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At pivotal moment for military, MacKay is grilled about his future

Minister of National Defence Peter MacKay speaks to reporters prior to the True Patriot Love Tribute Dinner in Toronto on Nov. 10, 2010.

Darren Calabrese for The Globe and Mail/darren calabrese The Globe and Mail

Stephen Harper is facing a dilemma. He has to take major decisions on Defence, both at home and abroad, over the coming weeks and months.

And yet his Defence Minister, Peter MacKay, spent part of Wednesday evening fending off questions as to whether he has had talks with a Bay Street law firm to quit the government early in the new year.

At a Toronto charity dinner for military families Wednesday evening, Mr. MacKay rejected the suggestion that he was thinking about jumping ship, despite reports from credible sources that such conversations have taken place.

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"I've got the best job in this country and I'm thrilled to be here," the Defence Minister told reporters. "I have no plans to leave this job."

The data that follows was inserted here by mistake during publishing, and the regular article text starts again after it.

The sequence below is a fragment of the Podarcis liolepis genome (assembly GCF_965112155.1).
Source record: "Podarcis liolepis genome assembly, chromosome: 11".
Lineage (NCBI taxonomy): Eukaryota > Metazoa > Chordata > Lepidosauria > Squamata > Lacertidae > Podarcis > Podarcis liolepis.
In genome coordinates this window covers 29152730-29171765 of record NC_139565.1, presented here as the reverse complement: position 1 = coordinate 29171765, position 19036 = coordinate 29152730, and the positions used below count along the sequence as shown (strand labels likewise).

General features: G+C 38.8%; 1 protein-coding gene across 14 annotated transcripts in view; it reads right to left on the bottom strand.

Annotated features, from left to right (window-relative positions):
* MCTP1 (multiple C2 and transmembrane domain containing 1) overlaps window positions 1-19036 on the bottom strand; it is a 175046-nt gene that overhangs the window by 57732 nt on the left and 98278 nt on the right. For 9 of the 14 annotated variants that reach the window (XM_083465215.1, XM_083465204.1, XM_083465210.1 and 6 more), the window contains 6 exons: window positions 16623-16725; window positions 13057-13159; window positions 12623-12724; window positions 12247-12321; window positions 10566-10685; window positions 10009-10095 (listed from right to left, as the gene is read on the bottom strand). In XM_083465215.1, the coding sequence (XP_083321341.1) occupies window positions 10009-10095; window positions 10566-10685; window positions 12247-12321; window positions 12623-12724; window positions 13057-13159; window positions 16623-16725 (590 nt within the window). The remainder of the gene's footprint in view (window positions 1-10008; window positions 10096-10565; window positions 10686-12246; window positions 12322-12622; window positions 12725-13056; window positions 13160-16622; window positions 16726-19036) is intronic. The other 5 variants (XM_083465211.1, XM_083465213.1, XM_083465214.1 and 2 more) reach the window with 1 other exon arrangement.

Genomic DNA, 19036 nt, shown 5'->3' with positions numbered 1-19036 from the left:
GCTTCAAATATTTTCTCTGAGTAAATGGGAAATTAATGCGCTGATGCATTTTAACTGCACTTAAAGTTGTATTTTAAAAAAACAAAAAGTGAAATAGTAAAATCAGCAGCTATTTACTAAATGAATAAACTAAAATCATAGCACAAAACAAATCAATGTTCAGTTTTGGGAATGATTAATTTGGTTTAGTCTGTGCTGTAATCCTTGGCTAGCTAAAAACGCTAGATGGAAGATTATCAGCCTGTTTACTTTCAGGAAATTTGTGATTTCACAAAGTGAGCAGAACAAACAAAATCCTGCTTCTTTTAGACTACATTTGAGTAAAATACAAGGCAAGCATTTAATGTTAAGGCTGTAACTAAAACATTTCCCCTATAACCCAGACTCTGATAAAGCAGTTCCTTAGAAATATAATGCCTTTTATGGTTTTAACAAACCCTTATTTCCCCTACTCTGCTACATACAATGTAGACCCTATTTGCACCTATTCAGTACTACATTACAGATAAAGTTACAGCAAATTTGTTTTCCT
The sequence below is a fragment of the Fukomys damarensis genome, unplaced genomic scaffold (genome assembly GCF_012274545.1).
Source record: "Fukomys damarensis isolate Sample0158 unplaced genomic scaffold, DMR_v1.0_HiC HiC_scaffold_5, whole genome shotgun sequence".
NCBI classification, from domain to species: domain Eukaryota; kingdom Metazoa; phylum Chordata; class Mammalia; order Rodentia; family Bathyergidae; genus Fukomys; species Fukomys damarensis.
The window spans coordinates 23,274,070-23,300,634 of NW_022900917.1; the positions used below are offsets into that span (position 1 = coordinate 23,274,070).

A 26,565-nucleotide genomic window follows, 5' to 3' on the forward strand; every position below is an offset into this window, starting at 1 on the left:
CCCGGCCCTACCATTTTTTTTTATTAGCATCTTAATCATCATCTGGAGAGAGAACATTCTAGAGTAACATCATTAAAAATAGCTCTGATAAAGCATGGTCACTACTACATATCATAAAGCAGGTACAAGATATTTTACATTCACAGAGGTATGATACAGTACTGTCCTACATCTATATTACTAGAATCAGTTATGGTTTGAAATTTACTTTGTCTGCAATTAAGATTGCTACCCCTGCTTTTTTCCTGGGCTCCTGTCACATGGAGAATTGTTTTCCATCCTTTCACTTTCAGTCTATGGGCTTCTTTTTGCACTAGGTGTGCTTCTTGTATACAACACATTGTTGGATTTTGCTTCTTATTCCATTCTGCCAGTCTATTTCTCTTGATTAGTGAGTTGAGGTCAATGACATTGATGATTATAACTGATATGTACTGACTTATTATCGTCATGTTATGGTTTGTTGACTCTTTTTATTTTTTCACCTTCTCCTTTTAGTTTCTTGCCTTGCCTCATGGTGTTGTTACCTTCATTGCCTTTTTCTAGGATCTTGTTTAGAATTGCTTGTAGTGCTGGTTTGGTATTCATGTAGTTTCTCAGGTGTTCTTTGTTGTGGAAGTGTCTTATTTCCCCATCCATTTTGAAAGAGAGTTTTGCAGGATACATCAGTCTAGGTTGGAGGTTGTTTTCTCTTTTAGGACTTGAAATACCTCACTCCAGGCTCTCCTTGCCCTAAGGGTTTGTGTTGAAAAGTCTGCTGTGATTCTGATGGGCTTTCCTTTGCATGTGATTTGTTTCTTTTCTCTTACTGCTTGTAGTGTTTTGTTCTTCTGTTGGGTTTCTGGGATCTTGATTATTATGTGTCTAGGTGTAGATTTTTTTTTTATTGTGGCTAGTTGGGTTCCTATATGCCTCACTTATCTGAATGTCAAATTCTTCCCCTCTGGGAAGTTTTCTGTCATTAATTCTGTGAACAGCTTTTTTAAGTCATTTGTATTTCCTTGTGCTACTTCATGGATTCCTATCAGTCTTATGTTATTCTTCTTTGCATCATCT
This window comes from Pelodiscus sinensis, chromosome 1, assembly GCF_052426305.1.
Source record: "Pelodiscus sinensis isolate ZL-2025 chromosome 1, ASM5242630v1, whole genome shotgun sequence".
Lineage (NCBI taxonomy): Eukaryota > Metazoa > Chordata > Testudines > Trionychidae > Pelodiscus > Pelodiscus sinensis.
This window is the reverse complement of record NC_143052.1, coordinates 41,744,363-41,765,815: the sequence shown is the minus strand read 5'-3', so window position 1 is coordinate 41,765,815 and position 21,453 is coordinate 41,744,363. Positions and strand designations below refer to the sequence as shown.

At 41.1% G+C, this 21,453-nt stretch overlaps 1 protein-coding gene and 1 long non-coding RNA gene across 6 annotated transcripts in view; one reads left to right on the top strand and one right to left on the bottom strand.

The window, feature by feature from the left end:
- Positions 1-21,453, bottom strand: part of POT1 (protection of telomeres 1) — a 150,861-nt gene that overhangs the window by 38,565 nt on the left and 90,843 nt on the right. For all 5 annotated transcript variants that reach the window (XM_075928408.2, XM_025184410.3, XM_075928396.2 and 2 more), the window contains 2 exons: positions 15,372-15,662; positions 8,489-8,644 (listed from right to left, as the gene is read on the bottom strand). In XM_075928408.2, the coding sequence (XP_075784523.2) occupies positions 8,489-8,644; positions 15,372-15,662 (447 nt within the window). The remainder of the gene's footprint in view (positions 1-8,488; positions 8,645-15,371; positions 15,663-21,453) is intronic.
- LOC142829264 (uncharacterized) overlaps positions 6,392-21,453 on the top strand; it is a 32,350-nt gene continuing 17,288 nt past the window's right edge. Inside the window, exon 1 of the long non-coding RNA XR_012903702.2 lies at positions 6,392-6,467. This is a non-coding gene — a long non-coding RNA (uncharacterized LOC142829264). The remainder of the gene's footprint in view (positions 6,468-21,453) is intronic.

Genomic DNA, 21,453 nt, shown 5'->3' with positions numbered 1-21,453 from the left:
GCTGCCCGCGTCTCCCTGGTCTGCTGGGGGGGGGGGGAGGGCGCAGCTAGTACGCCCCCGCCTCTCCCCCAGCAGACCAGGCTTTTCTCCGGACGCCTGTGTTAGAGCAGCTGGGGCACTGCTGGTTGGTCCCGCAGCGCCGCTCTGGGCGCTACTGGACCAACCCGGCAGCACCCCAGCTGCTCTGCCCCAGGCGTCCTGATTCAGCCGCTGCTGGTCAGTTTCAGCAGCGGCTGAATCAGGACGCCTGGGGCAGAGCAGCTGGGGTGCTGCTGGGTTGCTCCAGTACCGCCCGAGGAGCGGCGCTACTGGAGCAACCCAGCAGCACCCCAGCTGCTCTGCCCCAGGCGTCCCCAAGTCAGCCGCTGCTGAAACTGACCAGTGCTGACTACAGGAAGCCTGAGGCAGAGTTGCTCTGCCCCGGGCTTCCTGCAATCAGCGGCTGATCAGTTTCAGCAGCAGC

He declined to answer further queries, including whether he was in talks with Gowling Lafleur Henderson LLP - the firm in question.

Instead, Mr. MacKay silently walked away.

Senior management reached at Gowling declined to comment.

But the suggestion that Stephen Harper's government may have a lame-duck minister is damaging to the Prime Minister.

When Jim Prentice stepped down last week, Mr. Harper asked House Leader John Baird to take back his old Environment portfolio because the PM doubtless wants to hold off a cabinet shuffle until the new year, when he hopes to put a fresh face on the government before a possible election.

But the country needs a Defence Minister, as Canada considers whether and how to remain in Afghanistan after its military mission ends in 2011 and debate rages over whether to acquire a new fleet of F-35 fighter aircraft.

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That is why, if Mr. MacKay is going, Mr. Harper will want him to hold off until the new year. But it will be an empty portfolio in all but name. The problem for Mr. Harper is that, regardless of Mr. MacKay's final decision, his ability to serve in the cabinet is impaired.

Mr. Harper has told MPs that those who don't plan to run again in the next election should declare their intentions sooner rather than later, since there is a good chance the government will be defeated over its budget and an election called in the spring.

Despite his denials, it would not be wise to bet that a MacKay will be running in Central Nova next time out.

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